Charity is in our DNA, Anthony says as he calls for more legacies

ANTHONY Broza has been entrenched in the music industry for the majority of his adult life.

Jewish Telegraph readers will have heard of his independent music publishing and distribution business Wienerworld — most recently for the release of Graham Gouldman’s latest album Love and Work.

But those in the north of England may not have heard of his latest venture as chairman of Jewish Legacy.

Although, when I put this to the 63-year-old father-of-four, he said: “Why isn’t it big up north?

“There are charities out there that might want to become associated with Jewish Legacy in terms of joining us.

“We don’t get anything out of it — we don’t make a penny. There’s nothing in it for us.

“All we are doing is to try to get as many people on board and use the subscription money, which each charity will pay, to talk to the press and promote it.”

Jewish Legacy aims to help make members of the Jewish community aware that leaving a gift in their will is vitally important, by working together and pooling their resources.

Anthony, who is also a grandfather-of-five, added: “Our aim is to help people understand that the charities you support today really need your support to continue, through this unique form of giving.

“I recently read an article in The Times newspaper, when Aretha Franklin died, that featured a comment made by a big non-Jewish charity called Will Aid.

“They said that they are hearing of more and more people in the public eye who are passing away without a will or a legacy.

“Aretha Franklin joined Jimi Hendrix, Bob Marley, Amy Winehouse and Prince on a list of celebrities who have died in that position.

“I thought to myself that not only did they not have a chance to make a legacy, but they never even made a will in the first place.

“Only six per cent currently include a charity when writing a will, but, thankfully, the figure in the Jewish community is higher, because giving tzedaka is in our DNA.”

Jewish Legacy was born five-years-ago. Anthony had already been involved with another Jewish charity, called Akim, for the best part of 30 years.

Akim was one of the first charities to join Jewish Legacy, which now boasts UJIA, JNF, Jewish Care, CST, MDA and others among its ranks.

He said: “I had a call to say that they wanted Akim to join.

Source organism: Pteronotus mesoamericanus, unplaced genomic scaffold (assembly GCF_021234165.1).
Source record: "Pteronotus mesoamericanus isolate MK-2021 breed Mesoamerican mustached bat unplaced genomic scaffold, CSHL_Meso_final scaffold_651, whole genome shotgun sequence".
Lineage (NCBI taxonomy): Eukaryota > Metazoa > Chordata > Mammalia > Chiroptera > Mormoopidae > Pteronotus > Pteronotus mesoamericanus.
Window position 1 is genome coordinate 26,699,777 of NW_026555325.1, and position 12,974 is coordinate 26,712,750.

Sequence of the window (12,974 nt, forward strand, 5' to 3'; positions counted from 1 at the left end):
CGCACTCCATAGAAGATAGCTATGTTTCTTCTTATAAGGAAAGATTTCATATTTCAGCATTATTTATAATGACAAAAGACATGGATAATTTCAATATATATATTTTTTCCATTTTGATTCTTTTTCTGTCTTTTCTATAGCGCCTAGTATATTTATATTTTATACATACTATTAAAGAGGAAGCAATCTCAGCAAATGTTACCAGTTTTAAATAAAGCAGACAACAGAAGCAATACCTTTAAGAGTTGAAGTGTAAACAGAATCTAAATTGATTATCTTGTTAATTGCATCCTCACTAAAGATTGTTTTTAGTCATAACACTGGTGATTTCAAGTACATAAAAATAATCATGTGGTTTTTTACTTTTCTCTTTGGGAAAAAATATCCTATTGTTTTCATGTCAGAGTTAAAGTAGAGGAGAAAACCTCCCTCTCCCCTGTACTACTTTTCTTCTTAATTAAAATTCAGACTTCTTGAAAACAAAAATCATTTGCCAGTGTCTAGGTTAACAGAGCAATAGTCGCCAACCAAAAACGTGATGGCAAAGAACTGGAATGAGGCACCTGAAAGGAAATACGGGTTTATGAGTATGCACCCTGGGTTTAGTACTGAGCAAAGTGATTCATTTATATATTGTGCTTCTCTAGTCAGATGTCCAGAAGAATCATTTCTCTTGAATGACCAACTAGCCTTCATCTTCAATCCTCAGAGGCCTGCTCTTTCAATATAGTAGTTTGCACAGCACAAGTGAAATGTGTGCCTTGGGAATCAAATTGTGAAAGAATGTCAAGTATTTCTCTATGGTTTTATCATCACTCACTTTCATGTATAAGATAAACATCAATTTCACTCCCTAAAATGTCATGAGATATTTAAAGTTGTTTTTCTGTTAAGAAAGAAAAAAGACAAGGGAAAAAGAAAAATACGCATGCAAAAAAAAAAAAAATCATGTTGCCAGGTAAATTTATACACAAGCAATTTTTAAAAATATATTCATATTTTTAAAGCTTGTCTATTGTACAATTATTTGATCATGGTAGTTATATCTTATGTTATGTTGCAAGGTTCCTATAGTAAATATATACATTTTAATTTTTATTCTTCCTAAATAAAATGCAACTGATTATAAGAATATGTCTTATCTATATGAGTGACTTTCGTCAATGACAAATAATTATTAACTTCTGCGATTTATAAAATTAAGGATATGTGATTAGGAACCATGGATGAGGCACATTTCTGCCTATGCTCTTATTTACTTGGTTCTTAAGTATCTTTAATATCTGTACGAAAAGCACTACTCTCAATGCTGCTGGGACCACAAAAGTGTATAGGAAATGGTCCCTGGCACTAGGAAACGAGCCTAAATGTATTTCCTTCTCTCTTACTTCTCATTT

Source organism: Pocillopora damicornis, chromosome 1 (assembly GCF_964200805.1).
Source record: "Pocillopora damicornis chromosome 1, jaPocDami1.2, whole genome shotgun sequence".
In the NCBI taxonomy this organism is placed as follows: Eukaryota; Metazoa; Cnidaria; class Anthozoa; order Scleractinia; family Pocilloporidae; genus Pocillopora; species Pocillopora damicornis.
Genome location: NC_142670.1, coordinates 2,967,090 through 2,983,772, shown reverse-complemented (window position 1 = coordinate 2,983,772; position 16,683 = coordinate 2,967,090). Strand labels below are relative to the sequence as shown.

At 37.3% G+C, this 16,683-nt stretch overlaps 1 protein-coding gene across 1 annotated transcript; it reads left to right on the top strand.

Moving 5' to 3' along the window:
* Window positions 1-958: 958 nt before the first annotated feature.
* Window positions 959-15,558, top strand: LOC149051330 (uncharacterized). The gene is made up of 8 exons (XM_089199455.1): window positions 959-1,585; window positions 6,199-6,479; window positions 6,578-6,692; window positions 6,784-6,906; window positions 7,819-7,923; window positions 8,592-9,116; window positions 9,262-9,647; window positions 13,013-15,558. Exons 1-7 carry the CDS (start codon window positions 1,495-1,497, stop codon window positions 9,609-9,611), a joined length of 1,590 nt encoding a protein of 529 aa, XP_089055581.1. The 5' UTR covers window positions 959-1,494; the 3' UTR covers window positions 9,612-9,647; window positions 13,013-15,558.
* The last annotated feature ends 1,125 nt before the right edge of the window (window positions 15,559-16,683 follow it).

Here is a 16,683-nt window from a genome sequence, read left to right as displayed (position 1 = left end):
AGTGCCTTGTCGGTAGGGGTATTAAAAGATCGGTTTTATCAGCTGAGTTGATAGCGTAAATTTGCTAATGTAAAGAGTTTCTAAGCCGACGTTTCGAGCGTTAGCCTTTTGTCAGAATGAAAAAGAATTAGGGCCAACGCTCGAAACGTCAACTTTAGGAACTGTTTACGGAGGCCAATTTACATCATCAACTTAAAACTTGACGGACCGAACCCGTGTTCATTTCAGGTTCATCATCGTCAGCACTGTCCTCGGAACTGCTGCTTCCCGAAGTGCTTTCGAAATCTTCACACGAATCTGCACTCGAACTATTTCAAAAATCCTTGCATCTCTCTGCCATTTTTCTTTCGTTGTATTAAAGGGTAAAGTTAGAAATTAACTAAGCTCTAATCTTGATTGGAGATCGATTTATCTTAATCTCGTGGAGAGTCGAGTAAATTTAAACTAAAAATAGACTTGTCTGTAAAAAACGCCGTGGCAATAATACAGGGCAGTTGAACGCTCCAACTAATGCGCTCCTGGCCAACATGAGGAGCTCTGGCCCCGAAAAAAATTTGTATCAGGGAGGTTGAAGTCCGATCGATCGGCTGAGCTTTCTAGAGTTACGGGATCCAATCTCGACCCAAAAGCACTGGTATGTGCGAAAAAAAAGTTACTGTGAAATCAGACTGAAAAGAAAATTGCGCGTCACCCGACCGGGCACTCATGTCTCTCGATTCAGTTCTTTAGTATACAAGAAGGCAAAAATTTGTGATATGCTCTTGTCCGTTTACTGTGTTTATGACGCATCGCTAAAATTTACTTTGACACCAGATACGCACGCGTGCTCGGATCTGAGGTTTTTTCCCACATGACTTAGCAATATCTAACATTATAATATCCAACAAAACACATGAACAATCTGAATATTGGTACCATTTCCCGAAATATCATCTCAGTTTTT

“We were a small charity, founded in 1951 by Israeli parents to improve the State’s welfare system, and I could see the advantages of being aligned to a bigger charity.

“I’ve watched over the past few years as more than 50 charities joined.”

He added: “As a creative thinker and someone who is passionate about my Jewish heritage and my Jewish values, I believe that charitable-giving, including leaving a gift in one’s will is a meaningful way we can all make a positive difference in the world.

“That is what is so appealing about Jewish Legacy and why I am very honoured to have been appointed its chairman.”

Anthony already has a full CV, and a busy life.

Muswell Hill-born Anthony — who is related to Israeli singer David Broza — spoke to me less than 24-hours after completing the Rosh Hashana lehening for Belmont United Synagogue, Stanmore, where he is chairman.

He said: “I lehened both days, and davened mussaf — I’m a bit hands on. I’m one of these guys who always gives a hand.

“It’s a lovely shul, with around 1,000 members.

“On the family side, we had all of the children and grandchildren with us, and my father — it was bedlam.

“It was one of those moments where, in the morning, you might just stagger to get a white shirt and blue trousers on and you can’t wait to get out of the house and into shul because the kitchen is chaotic.

“The shul is quieter and you just want to get there and think ‘I’m out’.”

But for all of Anthony’s admirable charity work, he does have one negative — he supports Manchester United.

This is thanks to the former headmaster of Liverpool’s King David Primary School, his late father-in-law John Wiener.

“I got married to a northern girl whose maiden name was Wiener,” he explained. “Sue was born in Manchester but moved to Liverpool.

“John supported two teams — both Manchester United and Liverpool.

“And to make it more difficult, when he retired to Bournemouth, he started supporting them!

“I just decided to go with United.

“We’ve had a challenging start — Jose Mourinho does like to make things challenging.”

Anthony seems to take after the United boss, as he likes a challenge.

And his biggest one, to date, is running Wienerworld, which was founded in 1991, while being Jewish Legacy chairman at the same time.

But, he pointed out, the jobs do not clash.

After a very, very long pause, he said: “I was trying to think how to respond to this with humour.

“If you want a job done, ask a busy man.

“Yes I’ve got time. Yes, there are releases to be made and yes we’ve come back from yomtov and have a busy office at Wienerworld.

“There are tons of emails to see to, a press release coming out about something we’ve closed on Sunday and yet I’m on the telephone to the Jewish Telegraph to promote my new role at Jewish Legacy.

“That is where my head is at — it’s more important to me that I take the time out to talk about what we are doing.”

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